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I have a List class implemented with a Node class. My #remove! method is as follows:

def remove!(list_item)
  find list_item do |i|
    if i == nil
      i.pointer = i.pointer.pointer

#find does as I expect, returning the node previous to the one containing the datum searched for. So I expect this to set the previous item's pointer to the object after the searched-for item, which should remove the current item from the list.

I think this has to do with how block scoping, and that i passed to the block is not directly referencing the object it should while in the block, and thus cannot overwrite the value of its pointer. How can I force this block to alter this value, without explicitly declaring the value beforehand (which defeats the purpose of this block).

The #find method and the '#traverse' method behave as expected, so I figure this block has to be to blame. I am trying to avoid either making the same function call twice, or declaring a throw-away variable, because I've taken an interest in functional programming and would like to try it out.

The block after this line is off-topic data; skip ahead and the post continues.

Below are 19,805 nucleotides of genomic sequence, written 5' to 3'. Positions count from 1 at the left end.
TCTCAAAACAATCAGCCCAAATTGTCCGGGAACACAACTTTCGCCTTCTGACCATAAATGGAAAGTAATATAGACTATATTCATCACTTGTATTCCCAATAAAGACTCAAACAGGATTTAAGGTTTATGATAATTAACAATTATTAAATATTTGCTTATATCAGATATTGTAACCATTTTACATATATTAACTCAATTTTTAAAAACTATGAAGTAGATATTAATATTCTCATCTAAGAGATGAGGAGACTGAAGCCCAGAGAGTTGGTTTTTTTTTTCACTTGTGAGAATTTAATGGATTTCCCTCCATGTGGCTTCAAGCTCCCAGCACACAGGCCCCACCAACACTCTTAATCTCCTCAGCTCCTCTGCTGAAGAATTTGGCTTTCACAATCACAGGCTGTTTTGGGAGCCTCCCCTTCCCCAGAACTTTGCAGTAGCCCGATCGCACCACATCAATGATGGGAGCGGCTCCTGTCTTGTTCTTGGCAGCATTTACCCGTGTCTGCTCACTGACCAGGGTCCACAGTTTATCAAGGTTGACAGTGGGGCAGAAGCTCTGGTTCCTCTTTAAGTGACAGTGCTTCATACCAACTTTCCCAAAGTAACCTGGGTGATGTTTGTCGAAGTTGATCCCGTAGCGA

Edit per request:

The full code on github

The #find method

def find(item_to_find, current_item = @sentinel.pointer, previous_item = @sentinel)
  if current_item == @sentinel then puts "not found"; return nil end
  if current_item.datum == item_to_find
    return previous_item
    find item_to_find, current_item.pointer, current_item
share|improve this question
How does your find method locate a node, and where/how are these nodes stored/accessed? As you suspected, a new copy of the object i is being created and passed to the block. It's hard to tell specifically what the solution is without knowing some more internals of your data structure. – pje Oct 10 '12 at 1:03
up vote 0 down vote accepted

Your find method never calls the block, it doesn't store it anywhere, it doesn't pass it along to another method, it doesn't do anything at all with the block. It just ignores it. Therefore, your remove! method is really just

def remove!(list_item)
  find list_item
share|improve this answer

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